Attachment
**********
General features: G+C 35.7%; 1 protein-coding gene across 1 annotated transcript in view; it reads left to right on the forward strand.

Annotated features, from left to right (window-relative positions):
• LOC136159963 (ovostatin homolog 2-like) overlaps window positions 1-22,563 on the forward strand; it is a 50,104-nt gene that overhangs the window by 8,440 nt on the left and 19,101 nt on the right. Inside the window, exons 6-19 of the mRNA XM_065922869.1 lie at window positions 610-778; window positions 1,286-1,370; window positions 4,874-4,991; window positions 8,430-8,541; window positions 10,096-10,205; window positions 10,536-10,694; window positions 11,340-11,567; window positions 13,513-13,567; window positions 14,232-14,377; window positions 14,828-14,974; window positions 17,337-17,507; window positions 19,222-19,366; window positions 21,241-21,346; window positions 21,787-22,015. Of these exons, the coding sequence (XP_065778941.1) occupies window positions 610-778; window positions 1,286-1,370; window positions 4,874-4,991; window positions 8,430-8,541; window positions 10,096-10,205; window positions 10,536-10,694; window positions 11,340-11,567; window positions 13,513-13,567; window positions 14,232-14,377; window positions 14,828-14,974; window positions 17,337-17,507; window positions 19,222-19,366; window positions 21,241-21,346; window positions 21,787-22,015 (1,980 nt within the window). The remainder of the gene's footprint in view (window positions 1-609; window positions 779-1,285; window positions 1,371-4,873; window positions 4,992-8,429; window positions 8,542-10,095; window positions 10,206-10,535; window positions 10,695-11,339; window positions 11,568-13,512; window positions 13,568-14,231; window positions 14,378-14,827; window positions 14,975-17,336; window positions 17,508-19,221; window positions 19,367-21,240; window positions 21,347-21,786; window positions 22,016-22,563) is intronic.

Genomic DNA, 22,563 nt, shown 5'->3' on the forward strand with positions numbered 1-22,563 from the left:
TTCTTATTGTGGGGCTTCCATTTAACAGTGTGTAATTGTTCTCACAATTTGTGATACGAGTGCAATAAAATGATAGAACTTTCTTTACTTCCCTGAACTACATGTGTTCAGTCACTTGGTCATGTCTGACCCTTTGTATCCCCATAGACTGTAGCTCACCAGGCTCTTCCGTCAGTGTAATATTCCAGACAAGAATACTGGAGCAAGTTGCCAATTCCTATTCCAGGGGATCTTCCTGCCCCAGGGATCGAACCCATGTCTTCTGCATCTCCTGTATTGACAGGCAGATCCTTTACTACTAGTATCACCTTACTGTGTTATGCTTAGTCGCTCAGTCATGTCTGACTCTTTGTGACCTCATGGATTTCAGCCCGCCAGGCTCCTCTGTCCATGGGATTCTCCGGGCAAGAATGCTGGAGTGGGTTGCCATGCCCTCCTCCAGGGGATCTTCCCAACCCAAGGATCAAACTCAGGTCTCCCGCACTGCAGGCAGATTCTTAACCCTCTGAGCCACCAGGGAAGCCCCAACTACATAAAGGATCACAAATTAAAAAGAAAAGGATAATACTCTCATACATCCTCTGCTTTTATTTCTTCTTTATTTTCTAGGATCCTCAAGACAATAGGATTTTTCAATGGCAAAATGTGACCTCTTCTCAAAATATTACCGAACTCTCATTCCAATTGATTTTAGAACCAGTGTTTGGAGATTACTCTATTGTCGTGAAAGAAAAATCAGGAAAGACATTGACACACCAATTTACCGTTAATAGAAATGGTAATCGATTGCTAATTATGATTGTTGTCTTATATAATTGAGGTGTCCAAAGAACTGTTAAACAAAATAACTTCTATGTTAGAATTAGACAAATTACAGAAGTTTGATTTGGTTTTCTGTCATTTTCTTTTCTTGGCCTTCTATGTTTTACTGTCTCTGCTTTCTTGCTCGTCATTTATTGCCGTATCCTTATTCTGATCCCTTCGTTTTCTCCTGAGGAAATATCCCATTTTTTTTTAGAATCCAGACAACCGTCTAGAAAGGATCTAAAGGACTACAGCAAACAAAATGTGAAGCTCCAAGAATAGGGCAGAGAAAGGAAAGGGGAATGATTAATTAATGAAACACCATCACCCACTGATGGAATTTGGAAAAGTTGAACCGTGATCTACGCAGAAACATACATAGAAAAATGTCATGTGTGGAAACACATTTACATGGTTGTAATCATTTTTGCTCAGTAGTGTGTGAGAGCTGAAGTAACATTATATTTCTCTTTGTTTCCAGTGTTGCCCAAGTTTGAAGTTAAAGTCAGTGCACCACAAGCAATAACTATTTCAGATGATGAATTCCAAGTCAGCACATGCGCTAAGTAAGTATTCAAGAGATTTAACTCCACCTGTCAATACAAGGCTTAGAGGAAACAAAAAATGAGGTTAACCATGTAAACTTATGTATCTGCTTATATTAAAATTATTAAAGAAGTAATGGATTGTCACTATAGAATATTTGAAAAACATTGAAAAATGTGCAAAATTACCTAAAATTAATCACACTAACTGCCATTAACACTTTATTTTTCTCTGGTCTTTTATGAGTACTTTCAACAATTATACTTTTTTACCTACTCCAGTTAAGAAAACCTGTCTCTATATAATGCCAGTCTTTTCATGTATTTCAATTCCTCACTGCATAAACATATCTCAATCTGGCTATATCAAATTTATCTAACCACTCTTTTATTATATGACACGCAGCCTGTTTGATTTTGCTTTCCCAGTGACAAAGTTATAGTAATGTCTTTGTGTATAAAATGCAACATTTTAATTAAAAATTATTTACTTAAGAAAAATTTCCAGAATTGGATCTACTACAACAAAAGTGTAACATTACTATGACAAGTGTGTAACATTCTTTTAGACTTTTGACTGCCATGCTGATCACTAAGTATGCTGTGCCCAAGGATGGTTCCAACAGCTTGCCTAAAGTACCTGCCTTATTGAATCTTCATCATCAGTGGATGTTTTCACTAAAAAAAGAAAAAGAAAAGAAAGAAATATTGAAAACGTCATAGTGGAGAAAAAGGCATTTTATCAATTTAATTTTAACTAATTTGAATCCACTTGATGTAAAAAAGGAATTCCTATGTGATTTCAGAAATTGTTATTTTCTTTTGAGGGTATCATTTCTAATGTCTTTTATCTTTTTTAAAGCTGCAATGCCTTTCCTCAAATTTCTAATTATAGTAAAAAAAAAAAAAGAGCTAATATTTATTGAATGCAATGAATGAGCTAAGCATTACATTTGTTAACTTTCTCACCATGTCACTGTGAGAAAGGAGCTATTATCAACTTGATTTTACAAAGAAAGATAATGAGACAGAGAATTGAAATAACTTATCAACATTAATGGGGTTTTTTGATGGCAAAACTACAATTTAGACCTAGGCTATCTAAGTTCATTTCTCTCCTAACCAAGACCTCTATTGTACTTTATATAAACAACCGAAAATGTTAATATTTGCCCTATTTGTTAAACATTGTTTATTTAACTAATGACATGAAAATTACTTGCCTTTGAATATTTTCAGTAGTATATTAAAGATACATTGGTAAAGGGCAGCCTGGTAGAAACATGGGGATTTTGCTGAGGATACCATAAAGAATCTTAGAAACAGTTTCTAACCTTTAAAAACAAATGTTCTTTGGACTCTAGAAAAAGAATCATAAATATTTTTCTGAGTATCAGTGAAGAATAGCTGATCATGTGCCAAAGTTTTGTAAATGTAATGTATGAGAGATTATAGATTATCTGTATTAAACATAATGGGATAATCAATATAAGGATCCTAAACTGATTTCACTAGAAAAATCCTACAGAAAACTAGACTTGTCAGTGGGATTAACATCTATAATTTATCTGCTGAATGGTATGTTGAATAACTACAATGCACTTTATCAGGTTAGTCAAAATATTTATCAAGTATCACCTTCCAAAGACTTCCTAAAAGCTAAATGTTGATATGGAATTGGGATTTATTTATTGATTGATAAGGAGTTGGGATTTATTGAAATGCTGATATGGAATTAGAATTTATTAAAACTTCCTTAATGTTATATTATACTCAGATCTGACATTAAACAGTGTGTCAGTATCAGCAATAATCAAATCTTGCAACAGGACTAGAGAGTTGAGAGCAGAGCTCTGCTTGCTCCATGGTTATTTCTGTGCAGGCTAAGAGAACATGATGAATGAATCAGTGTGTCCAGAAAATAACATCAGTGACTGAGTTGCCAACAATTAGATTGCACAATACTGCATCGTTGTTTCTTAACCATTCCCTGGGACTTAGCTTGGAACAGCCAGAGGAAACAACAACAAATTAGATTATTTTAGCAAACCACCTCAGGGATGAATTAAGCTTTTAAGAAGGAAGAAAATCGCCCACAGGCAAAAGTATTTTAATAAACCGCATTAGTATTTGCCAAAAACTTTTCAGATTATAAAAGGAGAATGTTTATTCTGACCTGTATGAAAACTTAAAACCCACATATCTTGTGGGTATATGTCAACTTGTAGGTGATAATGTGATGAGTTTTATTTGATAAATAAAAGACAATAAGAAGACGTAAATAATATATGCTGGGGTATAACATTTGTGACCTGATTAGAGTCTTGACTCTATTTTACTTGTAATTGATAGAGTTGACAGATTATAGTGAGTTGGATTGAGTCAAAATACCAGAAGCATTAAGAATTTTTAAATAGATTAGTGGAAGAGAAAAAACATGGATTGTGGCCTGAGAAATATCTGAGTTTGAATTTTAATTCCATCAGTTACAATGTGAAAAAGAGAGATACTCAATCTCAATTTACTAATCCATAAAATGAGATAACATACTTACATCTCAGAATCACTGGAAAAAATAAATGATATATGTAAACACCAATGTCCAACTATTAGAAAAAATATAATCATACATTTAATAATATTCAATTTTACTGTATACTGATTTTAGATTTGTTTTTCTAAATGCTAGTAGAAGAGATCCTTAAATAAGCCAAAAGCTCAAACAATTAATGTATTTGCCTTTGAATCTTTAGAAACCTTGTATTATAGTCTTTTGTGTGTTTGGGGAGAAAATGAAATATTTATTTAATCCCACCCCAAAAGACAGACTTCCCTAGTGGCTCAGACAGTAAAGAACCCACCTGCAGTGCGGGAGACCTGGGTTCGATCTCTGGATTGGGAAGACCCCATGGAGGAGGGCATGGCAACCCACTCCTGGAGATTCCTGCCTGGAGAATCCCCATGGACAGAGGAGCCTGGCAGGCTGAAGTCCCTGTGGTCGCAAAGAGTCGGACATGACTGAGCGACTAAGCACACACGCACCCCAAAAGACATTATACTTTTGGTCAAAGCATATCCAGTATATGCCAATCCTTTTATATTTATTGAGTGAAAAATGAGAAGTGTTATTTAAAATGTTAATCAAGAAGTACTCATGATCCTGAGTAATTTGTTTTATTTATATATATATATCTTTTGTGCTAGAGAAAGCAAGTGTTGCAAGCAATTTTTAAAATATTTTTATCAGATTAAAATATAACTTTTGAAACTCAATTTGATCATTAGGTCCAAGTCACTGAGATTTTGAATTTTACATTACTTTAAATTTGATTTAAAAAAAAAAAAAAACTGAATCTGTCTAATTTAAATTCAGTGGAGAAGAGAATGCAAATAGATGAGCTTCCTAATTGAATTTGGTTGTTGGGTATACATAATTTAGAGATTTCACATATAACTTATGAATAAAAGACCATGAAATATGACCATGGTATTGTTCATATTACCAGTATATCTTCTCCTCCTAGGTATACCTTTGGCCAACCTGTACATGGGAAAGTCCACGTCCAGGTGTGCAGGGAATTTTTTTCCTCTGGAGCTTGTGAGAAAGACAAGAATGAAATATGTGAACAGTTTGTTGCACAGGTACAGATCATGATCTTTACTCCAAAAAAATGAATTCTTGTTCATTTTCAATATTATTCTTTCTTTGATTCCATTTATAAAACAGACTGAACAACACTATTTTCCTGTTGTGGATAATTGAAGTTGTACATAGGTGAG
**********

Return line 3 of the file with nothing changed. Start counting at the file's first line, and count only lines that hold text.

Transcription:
• LOC136159963 (ovostatin homolog 2-like) overlaps window positions 1-22,563 on the forward strand; it is a 50,104-nt gene that overhangs the window by 8,440 nt on the left and 19,101 nt on the right. Inside the window, exons 6-19 of the mRNA XM_065922869.1 lie at window positions 610-778; window positions 1,286-1,370; window positions 4,874-4,991; window positions 8,430-8,541; window positions 10,096-10,205; window positions 10,536-10,694; window positions 11,340-11,567; window positions 13,513-13,567; window positions 14,232-14,377; window positions 14,828-14,974; window positions 17,337-17,507; window positions 19,222-19,366; window positions 21,241-21,346; window positions 21,787-22,015. Of these exons, the coding sequence (XP_065778941.1) occupies window positions 610-778; window positions 1,286-1,370; window positions 4,874-4,991; window positions 8,430-8,541; window positions 10,096-10,205; window positions 10,536-10,694; window positions 11,340-11,567; window positions 13,513-13,567; window positions 14,232-14,377; window positions 14,828-14,974; window positions 17,337-17,507; window positions 19,222-19,366; window positions 21,241-21,346; window positions 21,787-22,015 (1,980 nt within the window). The remainder of the gene's footprint in view (window positions 1-609; window positions 779-1,285; window positions 1,371-4,873; window positions 4,992-8,429; window positions 8,542-10,095; window positions 10,206-10,535; window positions 10,695-11,339; window positions 11,568-13,512; window positions 13,568-14,231; window positions 14,378-14,827; window positions 14,975-17,336; window positions 17,508-19,221; window positions 19,367-21,240; window positions 21,347-21,786; window positions 22,016-22,563) is intronic.